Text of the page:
Thanks to a generous and well organized client in Baton Rouge, powerhouse litigation boutique Keogh Cox & Wilson, I was treated to a food and wine extravaganza at Beausoleil Restaurant & Bar. Partners on the Keogh Cox management committee brainstormed with executive chef and owner, Nathan Gresham (also former chef de cuisine at Galatoire's) to design a five-course tasting menu that combined the tastes and techniques of new southern cooking and classic French cuisine.
Executive Chef Nathan Gresham, Beausoleil
Partner John Wolff and managing partner Drew Blanchfield dug into their personal wine collections and uncovered perfect bottles of white and red wines, mostly French, but also some California reds, to perfectly pair with the flavors and textures of Chef Gresham's dishes.
We started with housemade cracklins. OK, I don't love fried pig skin - I'm just not Southern or devil-may-care-about-my-health-and-figure enough. The real first dish was flash-fried gulf oysters with creamy truffle vinaigrette (pictured above) and shaved manchego - paired with a 2004 Chablis Premier Cru - Monts Mains. The wine was both crisp and buttery, and the oysters melted in our mouths, they were so tender.
Our second course was a lamb meatball "masala" over stone-ground grits and raita sauce paired with a 1997 Kistler Pinot Noir from the Sonoma Coast. This wine was called a "cult favorite" by Robert Parker and is nearly impossible to find today. It was a dark red, suitable for the lamb, but smooth.
Our third course was spear-caught cobia, stewed crowder peas, poached shrimp and saffron butter. The cobia, which was new to me, had been speared the day before, so it couldn't have been fresher and more flavorful. The Louisiana state record for cobia was 91 pounds; ours was 90.
Spear-caught cobia fish
The cobia was paired with a 2008 Domaine Jean-Marc Boillot Puligny Montrachet - again, a pairing that brought out the best of this dish, without either over-powering the other.
Spear-caught cobia, stewed crowder peas, poached shrimp and saffron butter
The meat course (yes! we are still eating!) was grilled Collete de Boeuf (cap of beef - of the ribeye) Bourgogne, baby carrots and shitake mushroom. It was paired with one of my favorite non-Pinot Noir reds of all time, Turley Zinfandel. This 2008 Dry Creek Valley Zinfandel from Grist Vineyard was a chewy, hearty wine, substantial enough for the beef, but not distracting from the feast of flavors on the plate.
Grilled Collete de Boeuf Bourgogne, baby carrots and shitake mushroom
Dessert needed to be gentle after this beautiful food fest, and it was - Louisiana poached pears, whipped mascarpone cheese with cinnamon syrup. And this was paired with a 2001 Chateau Guiraud 1st Cru Sauternes - a fitting choice to top off this extraordinary meal.
Remarkably, there was no food/wine coma immediately after our dinner, or even the next morning. It demonstrates the care taken in portion-sizing and pairings.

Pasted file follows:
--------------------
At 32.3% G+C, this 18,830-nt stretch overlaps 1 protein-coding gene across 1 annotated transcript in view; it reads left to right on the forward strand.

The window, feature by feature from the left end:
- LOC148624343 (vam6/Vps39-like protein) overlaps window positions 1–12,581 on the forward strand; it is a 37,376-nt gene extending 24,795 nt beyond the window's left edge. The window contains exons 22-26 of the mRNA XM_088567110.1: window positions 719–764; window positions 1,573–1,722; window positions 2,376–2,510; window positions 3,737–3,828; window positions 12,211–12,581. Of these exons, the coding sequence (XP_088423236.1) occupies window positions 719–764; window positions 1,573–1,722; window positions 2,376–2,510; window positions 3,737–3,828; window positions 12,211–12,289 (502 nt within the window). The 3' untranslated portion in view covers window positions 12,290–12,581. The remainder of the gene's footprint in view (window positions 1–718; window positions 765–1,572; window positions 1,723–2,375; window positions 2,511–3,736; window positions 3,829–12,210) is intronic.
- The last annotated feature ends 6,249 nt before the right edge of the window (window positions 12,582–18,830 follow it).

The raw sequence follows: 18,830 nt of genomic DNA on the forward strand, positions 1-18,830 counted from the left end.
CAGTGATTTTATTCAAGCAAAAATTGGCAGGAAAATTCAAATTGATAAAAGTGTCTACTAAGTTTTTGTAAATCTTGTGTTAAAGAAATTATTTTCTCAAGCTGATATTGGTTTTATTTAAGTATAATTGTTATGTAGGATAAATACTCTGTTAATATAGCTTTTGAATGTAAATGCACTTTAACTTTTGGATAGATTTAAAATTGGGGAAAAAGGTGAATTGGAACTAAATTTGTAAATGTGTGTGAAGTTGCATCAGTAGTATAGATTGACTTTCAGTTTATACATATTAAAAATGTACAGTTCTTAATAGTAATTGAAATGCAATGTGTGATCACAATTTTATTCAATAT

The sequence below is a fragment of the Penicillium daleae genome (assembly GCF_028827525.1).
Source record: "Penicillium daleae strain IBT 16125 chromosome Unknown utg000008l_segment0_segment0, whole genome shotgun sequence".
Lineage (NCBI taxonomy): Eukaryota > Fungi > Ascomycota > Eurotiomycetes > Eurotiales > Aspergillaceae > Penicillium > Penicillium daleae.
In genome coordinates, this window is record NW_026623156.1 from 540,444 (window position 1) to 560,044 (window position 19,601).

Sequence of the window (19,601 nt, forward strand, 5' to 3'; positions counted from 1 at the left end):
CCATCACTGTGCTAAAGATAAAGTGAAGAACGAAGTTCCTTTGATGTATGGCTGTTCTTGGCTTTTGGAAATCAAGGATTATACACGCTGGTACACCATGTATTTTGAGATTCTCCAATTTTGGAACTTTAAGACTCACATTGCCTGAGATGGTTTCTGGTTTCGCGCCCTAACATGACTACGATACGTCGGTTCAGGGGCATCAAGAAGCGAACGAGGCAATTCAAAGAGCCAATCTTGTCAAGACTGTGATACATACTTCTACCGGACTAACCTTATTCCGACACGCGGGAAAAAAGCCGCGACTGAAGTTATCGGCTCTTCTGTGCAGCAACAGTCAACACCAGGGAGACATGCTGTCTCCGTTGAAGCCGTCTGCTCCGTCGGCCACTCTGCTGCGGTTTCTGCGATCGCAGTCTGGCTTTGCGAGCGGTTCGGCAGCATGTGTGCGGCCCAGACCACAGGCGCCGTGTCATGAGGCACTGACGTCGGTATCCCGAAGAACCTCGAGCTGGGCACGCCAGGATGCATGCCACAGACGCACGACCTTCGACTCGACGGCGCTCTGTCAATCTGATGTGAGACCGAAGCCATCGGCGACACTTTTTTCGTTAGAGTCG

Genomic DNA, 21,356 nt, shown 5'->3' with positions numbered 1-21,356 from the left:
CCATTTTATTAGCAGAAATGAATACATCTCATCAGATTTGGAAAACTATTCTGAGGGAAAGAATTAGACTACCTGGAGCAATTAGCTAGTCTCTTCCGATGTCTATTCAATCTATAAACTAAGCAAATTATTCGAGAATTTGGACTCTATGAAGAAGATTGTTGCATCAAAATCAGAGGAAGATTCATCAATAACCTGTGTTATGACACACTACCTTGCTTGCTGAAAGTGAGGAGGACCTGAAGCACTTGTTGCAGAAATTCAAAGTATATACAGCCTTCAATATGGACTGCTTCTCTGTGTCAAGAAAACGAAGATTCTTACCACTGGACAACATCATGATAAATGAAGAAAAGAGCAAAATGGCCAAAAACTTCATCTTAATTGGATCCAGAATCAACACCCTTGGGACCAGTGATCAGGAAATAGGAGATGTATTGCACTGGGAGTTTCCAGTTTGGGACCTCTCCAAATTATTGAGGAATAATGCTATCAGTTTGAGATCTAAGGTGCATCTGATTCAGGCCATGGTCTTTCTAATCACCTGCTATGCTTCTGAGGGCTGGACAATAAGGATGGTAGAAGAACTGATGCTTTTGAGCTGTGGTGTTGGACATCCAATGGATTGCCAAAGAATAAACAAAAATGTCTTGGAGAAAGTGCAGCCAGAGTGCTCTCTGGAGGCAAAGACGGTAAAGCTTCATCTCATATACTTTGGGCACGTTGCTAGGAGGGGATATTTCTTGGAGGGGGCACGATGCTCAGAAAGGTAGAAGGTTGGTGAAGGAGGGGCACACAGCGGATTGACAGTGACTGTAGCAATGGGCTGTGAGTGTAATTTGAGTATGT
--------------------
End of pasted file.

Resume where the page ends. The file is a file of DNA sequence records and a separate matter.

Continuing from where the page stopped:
So, what can law firms learn from this one-of-a-kind experience?
1. This evening was entirely unexpected. It took a lot of advance designing, creativity and follow through. These lawyers didn't just make a reservation at a nice restaurant, they created an experience that I will remember (and talk about) for a long time.
Lawyers: create unexpected, surprising experiences and memories for your clients and colleagues. Stand out from the throngs of other lawyers who aren't clever or thoughtful enough to design an evening like this.
2. Seek perfection outside the practice of law. You can find it in an orchestra hall, on a theater stage, in a book of poetry, in the kitchen or at a farmer's market. Recognize it, embrace it, fall in love with it. Lawyers are trained to be critical thinkers, and that often leads to cynicism, which is a precursor to disappointment. If you don't stem that tide, you will no longer be good company; and clients admit that they want to do business with people they like and enjoy.
If you aren't skilled enough to create perfect evenings like the one I've just described, then find a chef like Nathan Gresham who can help you design one.
3. Don't be snobs. I am passionate about brilliant food and wine, and I've had remarkable meals all over the world. I have also swooned over a bite of warm, crusty French bread with unsalted butter in a tiny restaurant in a little town in Minnesota. True foodies celebrate food everywhere, not only in major market cities at Michelin star restaurants.
Stay grounded. Open your eyes so you can witness the great gifts of talented people who are surrounding you everyday.
4. Don't be afraid to be memorable. I've written this before in several blog posts, and it bears repeating. Chef Gresham was memorable, because he married classic French cooking with beloved Southern flavors and dishes, and then opened a restaurant to share it with others.
What can you do to be truly memorable?